The Zenith ESP experiment is explainable enough that it fits into the closed world that usually comprises the mystery genre. One can picture Ellery, Sherlock or Hercule offering up the Louis Goodfellow explanation, even though that explanation also leaves some questions unanswered. 

       But I’m not sure about that carrot. I’m still sitting here, years later, waiting for a credible explanation for why that one works. 

       Abrakadabra!

                                  *       *       *       *       *       *       *       *       *       *       *

       The foregoing text was intended to be my entire article for today.

       I usually avoid wading into the political arena, but after the events on Friday, played out in rainbow hues throughout Washington, D.C., I am going to succumb to temptation.  Hence, this postscript.

       Those keeping track of my articles over the years may have noted my penchant for beginning many with set-up quotes. (See, e.g., above!) This time I’d like to also end with two quotes. 

       The theme today has been the distinction between magic and reason, and the phenomenon that often that which is beyond our abilities to explain is labeled “magic” as an expedient for the fact that we can’t otherwise explain what is happening in the world around us. Sometimes things are inexplicable even when we exert diligent analytic efforts. But sometimes we just allow things to be inexplicable out of sheer laziness, or because we would rather not take the time to figure out what is really going on. So, in honor of that latter group, those who self-contentedly label something “magic” and then move on without further inquiry, I offer the following quote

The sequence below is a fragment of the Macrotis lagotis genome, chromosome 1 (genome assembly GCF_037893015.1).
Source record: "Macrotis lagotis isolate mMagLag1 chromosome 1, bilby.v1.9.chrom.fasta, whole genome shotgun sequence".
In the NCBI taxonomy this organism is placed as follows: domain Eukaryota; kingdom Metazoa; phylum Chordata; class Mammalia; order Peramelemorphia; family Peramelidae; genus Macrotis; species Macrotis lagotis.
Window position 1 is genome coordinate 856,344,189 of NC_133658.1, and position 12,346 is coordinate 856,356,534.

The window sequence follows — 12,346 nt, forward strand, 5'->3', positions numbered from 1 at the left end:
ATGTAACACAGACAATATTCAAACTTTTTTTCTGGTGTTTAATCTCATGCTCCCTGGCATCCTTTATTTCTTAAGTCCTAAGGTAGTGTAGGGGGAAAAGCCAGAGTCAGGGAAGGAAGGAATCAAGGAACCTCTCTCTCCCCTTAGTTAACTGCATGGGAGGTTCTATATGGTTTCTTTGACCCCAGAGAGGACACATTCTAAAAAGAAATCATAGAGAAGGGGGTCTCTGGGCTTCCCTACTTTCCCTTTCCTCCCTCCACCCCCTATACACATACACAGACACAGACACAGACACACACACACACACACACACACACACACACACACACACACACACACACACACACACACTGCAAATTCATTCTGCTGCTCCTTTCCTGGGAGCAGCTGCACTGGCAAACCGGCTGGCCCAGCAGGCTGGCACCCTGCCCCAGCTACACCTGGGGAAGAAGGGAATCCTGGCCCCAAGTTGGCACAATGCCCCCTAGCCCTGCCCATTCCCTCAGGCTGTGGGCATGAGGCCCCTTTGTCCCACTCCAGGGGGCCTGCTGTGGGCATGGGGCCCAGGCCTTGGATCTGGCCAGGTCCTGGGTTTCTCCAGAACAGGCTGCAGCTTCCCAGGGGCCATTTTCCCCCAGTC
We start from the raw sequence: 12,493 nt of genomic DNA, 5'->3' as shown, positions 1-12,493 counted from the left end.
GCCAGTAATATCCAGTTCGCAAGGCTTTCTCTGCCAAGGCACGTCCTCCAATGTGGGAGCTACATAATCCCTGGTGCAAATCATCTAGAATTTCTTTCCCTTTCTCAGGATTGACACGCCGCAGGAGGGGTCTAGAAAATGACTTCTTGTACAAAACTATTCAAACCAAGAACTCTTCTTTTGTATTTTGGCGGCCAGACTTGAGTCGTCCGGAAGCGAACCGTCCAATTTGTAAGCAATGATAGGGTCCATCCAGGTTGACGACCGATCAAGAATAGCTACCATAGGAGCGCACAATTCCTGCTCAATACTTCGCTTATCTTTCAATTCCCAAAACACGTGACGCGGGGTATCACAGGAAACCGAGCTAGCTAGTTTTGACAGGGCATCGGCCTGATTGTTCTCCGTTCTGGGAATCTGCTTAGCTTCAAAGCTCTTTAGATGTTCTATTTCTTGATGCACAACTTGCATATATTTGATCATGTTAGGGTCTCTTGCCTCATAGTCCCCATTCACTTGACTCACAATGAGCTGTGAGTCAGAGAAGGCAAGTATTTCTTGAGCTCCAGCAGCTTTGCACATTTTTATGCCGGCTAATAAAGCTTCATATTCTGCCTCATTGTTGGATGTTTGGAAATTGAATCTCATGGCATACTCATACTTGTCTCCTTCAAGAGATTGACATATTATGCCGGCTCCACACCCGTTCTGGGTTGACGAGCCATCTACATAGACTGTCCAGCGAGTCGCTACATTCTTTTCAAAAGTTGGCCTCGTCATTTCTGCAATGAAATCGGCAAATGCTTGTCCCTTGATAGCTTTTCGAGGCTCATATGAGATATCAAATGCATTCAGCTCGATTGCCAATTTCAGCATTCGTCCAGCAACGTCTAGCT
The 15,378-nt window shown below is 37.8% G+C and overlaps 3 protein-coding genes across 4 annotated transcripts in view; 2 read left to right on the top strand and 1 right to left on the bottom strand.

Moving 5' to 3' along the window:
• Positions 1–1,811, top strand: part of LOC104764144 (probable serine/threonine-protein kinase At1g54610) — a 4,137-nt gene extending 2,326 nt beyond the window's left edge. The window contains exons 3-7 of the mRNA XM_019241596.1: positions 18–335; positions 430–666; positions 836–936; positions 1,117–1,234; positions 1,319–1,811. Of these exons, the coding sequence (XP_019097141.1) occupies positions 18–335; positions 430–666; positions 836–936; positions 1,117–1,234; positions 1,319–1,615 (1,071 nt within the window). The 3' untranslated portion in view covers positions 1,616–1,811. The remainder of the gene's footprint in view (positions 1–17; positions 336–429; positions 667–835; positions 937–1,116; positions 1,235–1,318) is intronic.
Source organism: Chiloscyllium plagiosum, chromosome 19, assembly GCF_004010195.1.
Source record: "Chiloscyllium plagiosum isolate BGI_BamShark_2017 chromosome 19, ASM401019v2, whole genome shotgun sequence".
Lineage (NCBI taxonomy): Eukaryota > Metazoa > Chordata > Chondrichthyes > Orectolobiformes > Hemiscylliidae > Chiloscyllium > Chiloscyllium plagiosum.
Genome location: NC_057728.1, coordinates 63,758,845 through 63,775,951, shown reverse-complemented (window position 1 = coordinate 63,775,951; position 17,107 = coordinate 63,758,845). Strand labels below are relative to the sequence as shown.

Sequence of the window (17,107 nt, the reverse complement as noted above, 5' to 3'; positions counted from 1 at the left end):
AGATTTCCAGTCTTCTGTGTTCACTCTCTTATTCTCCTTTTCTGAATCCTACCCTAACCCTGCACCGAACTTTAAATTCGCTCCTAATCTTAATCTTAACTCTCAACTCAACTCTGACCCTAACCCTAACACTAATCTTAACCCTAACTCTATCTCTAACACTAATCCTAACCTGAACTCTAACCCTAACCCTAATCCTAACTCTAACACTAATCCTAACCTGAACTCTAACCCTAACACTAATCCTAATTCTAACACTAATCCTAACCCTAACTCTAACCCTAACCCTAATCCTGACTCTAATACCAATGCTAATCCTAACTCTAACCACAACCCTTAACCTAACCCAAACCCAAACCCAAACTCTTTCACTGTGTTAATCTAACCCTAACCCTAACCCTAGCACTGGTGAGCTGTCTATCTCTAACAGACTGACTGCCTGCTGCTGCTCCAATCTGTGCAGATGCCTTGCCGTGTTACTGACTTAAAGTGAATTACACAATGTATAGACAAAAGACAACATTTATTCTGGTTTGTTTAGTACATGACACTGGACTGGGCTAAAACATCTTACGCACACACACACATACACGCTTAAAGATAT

I have to admit that I’m one of those people that [sic] still thinks the dishwasher is a miracle. What a device! And I have to admit that because I think that way, I like to load it. I like to look in and see how the dishes were magically cleaned.
      Thank you, Justice Clarence Thomas, for explaining so clearly the intellectually myopic wherewithal you bring to the task of analyzing the world around you.  And here is the latest example of Justice Thomas' reasoning, taken from his dissent in the gay marriage case:
[H]uman dignity cannot be taken away by the government. Slaves did not lose their dignity (any more than they lost their humanity) because the government allowed them to be enslaved. Those held in internment camps did not lose their dignity because the government confined them. And those denied governmental benefits certainly do not lose their dignity because the government denies them those benefits. The government cannot bestow dignity, and it cannot take it away.
       What????

       This is what you get when someone who thinks dishwashers are magic is given the job of determining the Constitutional protections that are to be accorded to all others.  I am always heartened when the views of Justice Thomas (or Scalia or Alito, for that matter) concerning the reach of the Constitution are consigned to dissenting opinions.

Colin Black Andrews and Kyle Hartwig
At the White House -- June 26, 2015